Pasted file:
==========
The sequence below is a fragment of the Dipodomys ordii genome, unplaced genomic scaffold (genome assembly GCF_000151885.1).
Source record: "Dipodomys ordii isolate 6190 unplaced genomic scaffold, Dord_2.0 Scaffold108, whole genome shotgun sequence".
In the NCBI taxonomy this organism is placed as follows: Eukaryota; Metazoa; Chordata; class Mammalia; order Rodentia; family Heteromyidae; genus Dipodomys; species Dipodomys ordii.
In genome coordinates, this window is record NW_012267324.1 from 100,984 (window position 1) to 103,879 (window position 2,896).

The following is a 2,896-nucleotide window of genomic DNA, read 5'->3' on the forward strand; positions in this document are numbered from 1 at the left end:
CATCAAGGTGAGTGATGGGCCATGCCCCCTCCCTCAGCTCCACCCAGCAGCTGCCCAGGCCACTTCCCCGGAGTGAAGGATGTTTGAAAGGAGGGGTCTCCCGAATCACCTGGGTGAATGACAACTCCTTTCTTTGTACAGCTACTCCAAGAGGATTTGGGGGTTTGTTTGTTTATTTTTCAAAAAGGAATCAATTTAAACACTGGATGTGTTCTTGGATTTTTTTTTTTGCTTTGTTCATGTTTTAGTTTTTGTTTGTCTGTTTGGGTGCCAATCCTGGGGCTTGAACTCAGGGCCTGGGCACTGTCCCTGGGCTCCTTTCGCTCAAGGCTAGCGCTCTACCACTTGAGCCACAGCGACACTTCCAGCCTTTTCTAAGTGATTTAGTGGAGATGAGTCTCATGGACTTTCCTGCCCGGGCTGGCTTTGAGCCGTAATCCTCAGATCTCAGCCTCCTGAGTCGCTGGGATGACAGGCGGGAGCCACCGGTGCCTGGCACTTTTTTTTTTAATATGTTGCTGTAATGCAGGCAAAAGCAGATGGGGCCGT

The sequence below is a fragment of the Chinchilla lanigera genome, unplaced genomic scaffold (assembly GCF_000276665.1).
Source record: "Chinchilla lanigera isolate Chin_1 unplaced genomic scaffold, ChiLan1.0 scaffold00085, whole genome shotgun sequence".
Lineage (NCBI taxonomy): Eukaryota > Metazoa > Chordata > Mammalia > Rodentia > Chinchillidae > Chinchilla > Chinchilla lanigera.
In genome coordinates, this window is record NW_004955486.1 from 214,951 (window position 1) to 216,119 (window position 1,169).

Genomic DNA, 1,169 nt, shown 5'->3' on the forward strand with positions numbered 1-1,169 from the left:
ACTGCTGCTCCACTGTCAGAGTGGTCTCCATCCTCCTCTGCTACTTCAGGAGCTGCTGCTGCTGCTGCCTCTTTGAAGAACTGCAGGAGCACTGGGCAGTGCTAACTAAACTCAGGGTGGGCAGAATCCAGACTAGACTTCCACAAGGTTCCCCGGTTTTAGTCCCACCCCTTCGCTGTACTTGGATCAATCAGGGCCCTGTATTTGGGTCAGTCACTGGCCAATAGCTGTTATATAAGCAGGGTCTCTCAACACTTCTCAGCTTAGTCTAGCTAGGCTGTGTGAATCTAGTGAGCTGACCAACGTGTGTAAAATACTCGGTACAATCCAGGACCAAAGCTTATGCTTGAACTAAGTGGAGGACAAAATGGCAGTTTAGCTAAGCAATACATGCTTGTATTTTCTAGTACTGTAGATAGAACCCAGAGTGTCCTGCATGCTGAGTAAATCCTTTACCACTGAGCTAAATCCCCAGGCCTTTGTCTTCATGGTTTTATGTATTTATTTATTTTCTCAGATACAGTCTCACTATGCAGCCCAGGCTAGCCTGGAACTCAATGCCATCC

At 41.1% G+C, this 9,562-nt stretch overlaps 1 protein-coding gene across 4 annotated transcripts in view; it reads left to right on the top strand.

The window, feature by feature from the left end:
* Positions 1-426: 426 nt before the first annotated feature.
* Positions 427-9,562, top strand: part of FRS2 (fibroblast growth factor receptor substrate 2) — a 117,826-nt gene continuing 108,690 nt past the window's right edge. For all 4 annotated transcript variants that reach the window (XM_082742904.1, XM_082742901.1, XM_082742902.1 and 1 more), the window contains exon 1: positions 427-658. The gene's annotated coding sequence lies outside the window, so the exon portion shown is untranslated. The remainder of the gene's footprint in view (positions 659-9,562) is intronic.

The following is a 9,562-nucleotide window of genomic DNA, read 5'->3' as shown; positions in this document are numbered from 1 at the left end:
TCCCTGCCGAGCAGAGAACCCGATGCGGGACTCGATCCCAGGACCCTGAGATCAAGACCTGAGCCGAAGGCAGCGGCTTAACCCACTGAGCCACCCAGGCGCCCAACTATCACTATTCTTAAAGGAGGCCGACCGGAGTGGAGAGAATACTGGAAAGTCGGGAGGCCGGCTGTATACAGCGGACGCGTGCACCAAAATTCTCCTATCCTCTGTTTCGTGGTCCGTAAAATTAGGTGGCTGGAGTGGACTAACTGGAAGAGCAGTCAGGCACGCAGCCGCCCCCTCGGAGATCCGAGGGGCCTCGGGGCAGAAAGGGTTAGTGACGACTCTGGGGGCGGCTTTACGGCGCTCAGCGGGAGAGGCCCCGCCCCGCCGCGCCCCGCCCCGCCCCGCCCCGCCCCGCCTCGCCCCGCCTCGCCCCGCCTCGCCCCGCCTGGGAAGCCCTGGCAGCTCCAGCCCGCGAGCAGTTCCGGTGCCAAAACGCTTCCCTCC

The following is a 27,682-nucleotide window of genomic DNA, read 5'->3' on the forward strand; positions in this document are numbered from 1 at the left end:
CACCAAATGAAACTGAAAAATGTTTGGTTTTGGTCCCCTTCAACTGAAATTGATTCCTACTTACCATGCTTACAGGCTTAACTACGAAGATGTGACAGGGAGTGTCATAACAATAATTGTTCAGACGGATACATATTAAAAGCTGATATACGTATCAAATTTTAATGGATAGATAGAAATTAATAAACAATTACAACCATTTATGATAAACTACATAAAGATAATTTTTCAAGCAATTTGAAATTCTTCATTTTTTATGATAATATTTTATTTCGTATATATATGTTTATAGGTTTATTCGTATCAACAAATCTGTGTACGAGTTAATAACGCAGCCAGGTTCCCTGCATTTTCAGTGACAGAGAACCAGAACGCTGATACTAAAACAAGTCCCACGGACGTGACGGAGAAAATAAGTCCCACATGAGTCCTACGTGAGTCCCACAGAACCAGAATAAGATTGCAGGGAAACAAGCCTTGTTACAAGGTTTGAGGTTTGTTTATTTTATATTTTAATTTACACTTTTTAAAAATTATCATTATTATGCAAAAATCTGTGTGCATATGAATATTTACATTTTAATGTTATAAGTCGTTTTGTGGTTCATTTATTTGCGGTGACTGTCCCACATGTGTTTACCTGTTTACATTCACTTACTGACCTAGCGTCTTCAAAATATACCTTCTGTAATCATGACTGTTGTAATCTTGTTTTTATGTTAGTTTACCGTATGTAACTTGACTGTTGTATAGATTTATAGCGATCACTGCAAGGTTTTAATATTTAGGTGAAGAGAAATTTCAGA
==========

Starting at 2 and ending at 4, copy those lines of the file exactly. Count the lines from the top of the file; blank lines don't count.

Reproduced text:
Source record: "Dipodomys ordii isolate 6190 unplaced genomic scaffold, Dord_2.0 Scaffold108, whole genome shotgun sequence".
In the NCBI taxonomy this organism is placed as follows: Eukaryota; Metazoa; Chordata; class Mammalia; order Rodentia; family Heteromyidae; genus Dipodomys; species Dipodomys ordii.
In genome coordinates, this window is record NW_012267324.1 from 100,984 (window position 1) to 103,879 (window position 2,896).